HELP Fixing a Too-Dark Stain Job

jennynNovember 12, 2007

I am sick about the wood work in my house. I had my study, family room, kitchen island and bathroom stained and the color is way too dark. I wanted a rich dark espresso color and it came out mostly black. I approved the sample piece, but when it's all done, it look like it's been painted black. The wood is red oak and the painter sprayed it 1 coat of rosewood and 6 coat of ebony. I had to paid a premium because it was a dark stain and the number of time he had to sprayed it. Is there a way to fix this problem? I tried applying a red stain on top of it to give it some color, but it's just get darker. Please please give me some ideas on how fix it. The painter told me he can sand it down and start over, but it would cost a lot of $$$ to do it. I'm way over budget and can't afford to pay the painter to do it all over again. Any help is appreciated. Thanks.


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Rock and a hard place.

Best way is to simply replace the trim---staining/finishing would be less than sanding/staining/finishing. But sanding/staining/finishing may be less expensive than new/stain/finish.

Those are really the only two options you have.

    Bookmark   November 12, 2007 at 7:37PM
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I wish it was only the trim, but this color stain is in all of my built-ins for the study and the family room. Replacing it is not an option and I would hate to paint it. There gotta be another solution to this. Thanks.

    Bookmark   November 12, 2007 at 9:54PM
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jennyn, I'm sorry for the situation your in. There really is no "fix" for your problem.
Putting a stain over the existing color is never the right solution and in your case it's way to dark to be able to get lighter. ( did that make sense ).

You say the painter "sprayed it on" . Are you sure he sprayed the stain on ? Then it's not really refered to as a stain , it's really a toner. By spraying it on your color becomes some what opaque and acts more like a paint than a stain that should penetrate the wood.

No disrepect to painters, but they should stick to painting and leave the staining and finishing to furniture refinishers. All to aften they take on a job like yours and honestly have no clue how to correctly handle it.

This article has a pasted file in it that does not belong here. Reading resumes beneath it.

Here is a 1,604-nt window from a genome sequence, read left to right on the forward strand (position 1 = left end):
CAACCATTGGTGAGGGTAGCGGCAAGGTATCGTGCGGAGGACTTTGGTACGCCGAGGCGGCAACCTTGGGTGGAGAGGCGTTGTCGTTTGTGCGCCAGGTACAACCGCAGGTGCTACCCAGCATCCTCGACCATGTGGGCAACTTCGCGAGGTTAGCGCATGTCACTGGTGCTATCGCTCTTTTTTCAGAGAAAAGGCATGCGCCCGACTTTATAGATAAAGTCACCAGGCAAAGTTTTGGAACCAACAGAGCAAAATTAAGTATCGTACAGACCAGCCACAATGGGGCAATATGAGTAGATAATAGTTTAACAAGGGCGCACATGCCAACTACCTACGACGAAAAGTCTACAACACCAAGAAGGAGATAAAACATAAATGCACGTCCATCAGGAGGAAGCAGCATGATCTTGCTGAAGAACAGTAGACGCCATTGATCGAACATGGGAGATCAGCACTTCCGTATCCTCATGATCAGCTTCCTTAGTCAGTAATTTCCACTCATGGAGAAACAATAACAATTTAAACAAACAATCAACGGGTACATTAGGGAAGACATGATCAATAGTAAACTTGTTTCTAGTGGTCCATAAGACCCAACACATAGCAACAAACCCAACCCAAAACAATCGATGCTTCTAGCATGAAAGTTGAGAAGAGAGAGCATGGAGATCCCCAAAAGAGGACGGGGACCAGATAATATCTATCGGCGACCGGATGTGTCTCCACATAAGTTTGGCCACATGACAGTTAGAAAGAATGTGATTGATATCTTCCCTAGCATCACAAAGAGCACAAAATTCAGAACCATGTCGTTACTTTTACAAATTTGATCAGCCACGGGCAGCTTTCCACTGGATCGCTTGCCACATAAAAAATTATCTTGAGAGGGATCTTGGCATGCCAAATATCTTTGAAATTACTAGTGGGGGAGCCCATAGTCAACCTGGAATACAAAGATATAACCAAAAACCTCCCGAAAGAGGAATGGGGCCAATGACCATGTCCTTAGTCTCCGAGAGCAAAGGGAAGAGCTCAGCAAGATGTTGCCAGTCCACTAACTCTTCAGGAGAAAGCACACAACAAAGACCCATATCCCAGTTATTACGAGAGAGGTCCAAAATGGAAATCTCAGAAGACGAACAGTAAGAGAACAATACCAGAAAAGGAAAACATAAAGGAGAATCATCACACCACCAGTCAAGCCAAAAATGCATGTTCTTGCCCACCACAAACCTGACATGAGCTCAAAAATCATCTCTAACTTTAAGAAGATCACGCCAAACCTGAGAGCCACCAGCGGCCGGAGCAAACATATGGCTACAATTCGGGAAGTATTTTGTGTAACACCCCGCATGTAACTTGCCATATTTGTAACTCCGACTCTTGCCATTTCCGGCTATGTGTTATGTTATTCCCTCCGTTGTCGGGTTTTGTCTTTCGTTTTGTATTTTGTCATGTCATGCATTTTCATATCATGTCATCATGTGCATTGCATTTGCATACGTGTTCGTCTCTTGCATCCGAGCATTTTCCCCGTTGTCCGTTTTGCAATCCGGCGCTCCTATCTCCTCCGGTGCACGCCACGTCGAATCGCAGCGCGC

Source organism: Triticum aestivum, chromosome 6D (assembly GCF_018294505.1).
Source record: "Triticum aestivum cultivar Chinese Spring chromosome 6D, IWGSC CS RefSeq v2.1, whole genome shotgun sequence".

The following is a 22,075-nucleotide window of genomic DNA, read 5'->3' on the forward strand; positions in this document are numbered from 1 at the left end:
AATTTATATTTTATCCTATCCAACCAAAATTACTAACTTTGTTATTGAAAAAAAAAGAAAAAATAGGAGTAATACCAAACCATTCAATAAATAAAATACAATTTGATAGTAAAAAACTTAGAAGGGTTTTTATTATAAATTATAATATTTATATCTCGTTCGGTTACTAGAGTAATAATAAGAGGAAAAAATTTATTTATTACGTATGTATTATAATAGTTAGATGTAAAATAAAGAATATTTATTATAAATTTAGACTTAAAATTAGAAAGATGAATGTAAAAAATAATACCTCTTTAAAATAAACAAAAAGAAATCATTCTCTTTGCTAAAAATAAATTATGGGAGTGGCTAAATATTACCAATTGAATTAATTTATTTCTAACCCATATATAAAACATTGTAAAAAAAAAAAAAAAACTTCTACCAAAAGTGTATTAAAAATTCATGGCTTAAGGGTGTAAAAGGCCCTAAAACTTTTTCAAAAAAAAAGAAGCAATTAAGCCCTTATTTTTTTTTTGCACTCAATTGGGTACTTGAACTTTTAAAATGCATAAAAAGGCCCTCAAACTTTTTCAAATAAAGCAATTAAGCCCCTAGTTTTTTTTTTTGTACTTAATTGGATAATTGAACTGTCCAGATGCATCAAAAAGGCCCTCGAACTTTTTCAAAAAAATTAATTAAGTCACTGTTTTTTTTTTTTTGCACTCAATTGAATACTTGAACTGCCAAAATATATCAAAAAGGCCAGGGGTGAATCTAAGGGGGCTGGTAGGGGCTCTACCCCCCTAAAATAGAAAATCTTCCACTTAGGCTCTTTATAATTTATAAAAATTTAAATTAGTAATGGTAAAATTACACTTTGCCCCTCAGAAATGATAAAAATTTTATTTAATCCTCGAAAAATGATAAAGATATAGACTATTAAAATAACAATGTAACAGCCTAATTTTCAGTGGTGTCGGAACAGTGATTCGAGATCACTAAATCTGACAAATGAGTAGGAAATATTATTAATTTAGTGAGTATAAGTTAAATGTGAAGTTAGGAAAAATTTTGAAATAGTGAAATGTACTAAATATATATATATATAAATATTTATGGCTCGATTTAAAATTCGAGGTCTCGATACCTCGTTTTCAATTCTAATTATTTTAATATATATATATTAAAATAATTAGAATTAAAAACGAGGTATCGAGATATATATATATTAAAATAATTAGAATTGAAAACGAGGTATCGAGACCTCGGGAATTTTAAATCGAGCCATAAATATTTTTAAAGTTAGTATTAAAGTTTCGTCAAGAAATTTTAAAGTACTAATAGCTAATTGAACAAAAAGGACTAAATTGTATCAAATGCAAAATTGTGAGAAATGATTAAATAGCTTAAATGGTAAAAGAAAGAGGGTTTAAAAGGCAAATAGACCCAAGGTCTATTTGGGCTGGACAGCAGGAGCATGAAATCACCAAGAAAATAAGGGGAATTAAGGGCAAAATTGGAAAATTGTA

Yor going to have to live with it or start over ,by stripping the wood ,sanding it back to the raw wood and then applying a new STAIN , not a sprayed on color.

    Bookmark   November 12, 2007 at 10:40PM
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I know exactly what you are discribing. I agree with Stocky, the painter used a toner coat, not a true stain application. The color Expresso is one that I am familiar with and I can tell you that it is actually a two step process. The first step is to apply a dye stain, this step developes the majority of the color and usually is applied by spray application. The second step is a wipe stain used to blend in the final color. Sometimes, due to imperfections in the wood I will use a blend of dye stain, wipe stain and solvent to make a weak toner coat just to make the overall color more uniform. Unfortunatly you are in a spot where sanding back to almost wood grain is the only option. Yes, adding additional color will only send you darker. Stripping, if you choose to go that route will be a time consuming process not to mention messy, however, it would be worth it if you really hate the way it looks. If you plan to have someone redo the work for you, ask them to do a step panel before you agree to the job. A step panel is exactly what it sounds like. Each step is clearly identified, you begin by taking a sample of the wood, taping off a section of the wood, spraying out the primary color in dye stain, taping off another small section, applying the wipe stain taping off a section of that followed by sealer and topcoat. This sample is a good representation of what you are going to end up with and a good tool for you to check each step of the process before you get stuck with a color you do not like. Future reference.....

    Bookmark   November 15, 2007 at 8:00PM
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